First "hybrid" custom pen

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Matt8643

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Mar 16, 2011
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55
Location
Chino, California
I have been pen turning for over ten years now but only making kitless pens for over a year, and always from resin rods. I work on a wood lathe and not a metal lathe so I I was concerned if I could make a sleeve for a cap with a proper fit or if I would have some other unforeseen issues (I did LOL). But it was a good experience and at least I know it can be done with my current equipment. This is more just an experiment for me and not something I will use, hence 2 different wood blanks and different Diamondcast blanks for the sleeves and section. For those of you that have done these on wood and metal lathes, is there a significant advantage to using a metal lathe? I'm sure I will get one eventually but wondering if I should make it a priority?
 

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duncsuss

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Jun 29, 2012
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Wilmington, MA
Looks great - I don't know if it would be easier to do on a metal lathe, like you I use a wood lathe.

As far as I can tell, the metal lathe advantage is that you can use it to cut threads at any diameter, not just the ones for which you have tap & die sets.
 

mark james

IAP Collection, Curator
Joined
Sep 6, 2012
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11,106
Location
Medina, Ohio
I'm not a kitless guy, so I'm just here for the ride and to admire... I really like your blanks. The profile is excellent, and from my limited knowledge it is an excellent pen as is.

Very nice! (Oh, the pen holder is very powerful...) ;)

Thanks for sharing.
 

Matt8643

Member
Joined
Mar 16, 2011
Messages
55
Location
Chino, California
Looks great - I don't know if it would be easier to do on a metal lathe, like you I use a wood lathe.

As far as I can tell, the metal lathe advantage is that you can use it to cut threads at any diameter, not just the ones for which you have tap & die sets.
Good point! I hadn’t even thought of that.
 

Pierre---

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Jun 10, 2012
Messages
313
Location
France
A metal lathe has pros and cons, especially if you come from the wood world. It is more precise, for instance usually the tail stock does not wobbles like on a wood lathe, so drilling is really accurate, as is holding a piece in the mandrel. You can cut threads of different sizes, but it is rather time consuming. Making a real cylinder is a breeze, making a curve is tricky. A metal lathe is costly, and takes time to master.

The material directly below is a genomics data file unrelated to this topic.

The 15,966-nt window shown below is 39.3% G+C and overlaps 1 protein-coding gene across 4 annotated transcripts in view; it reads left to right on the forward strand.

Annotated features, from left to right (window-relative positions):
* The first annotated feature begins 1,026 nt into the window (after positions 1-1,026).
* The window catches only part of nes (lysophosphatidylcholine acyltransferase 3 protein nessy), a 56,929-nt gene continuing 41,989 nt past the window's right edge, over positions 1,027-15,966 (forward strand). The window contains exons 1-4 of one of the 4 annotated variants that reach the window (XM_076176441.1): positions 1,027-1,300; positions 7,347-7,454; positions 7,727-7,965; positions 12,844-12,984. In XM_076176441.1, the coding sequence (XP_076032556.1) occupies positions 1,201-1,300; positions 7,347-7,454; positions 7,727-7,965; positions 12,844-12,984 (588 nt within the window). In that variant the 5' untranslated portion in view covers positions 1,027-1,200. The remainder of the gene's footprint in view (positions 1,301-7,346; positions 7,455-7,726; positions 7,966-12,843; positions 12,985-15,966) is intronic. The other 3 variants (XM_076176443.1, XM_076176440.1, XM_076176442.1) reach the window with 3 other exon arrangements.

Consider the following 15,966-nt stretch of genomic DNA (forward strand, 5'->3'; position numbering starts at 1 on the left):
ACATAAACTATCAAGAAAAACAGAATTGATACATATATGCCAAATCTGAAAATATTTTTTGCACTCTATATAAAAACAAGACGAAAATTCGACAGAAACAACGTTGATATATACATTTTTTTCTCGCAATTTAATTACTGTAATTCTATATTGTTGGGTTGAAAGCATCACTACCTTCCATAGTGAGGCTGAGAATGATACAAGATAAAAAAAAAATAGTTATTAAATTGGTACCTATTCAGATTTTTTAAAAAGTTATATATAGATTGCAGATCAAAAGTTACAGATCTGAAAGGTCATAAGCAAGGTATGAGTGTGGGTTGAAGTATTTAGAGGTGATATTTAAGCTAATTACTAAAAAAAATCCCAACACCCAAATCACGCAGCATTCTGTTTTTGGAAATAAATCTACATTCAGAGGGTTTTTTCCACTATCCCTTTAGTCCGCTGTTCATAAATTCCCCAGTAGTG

Weldon0405

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Joined
Jun 19, 2020
Messages
38
Location
North Carolina
Bravo! Excellent job! I have just started into the kitless / bespoke pen arena and will be finishing my second pen tomorrow. I already have plans to try a hybrid in the near future. I also use a wood lathe. So this gives me hope. Cheers
 

darrin1200

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Joined
Mar 17, 2010
Messages
1,468
Location
Lyn, Ontario, Canada
Even with the slight variation in colour tone, that pen looks good.
I have made many kitless pens on my wood lathe. The advantage of the metal lathe, is cutting precise diameter and length tenons. The metal lathe is also perfect for making a precise cylinder, when doing a sleeve insert as you describe above. There are no variations in diameter, leaving voids when its inserted.
Yes, these things can be done on a wood lathe, but it takes a lot longer. There is a lot of measure and cut, measure and cut, measure and....... On the metal lathe it is simply measure, calculate what to remove, adjust cross slide and cut. Metal rings is another point for the metal lathe. While you can cut metal on a wood lathe, it is what a metal lathe is built for.
Even with that all said though, I would never tell someone that they needed a metal lathe to make kitless pens. Other than the thread making, everything can be done on a wood lathe. A metal lathe is a pretty big expense, so I would recommend waiting and making sure you want to take that next step. Then go for it.
 
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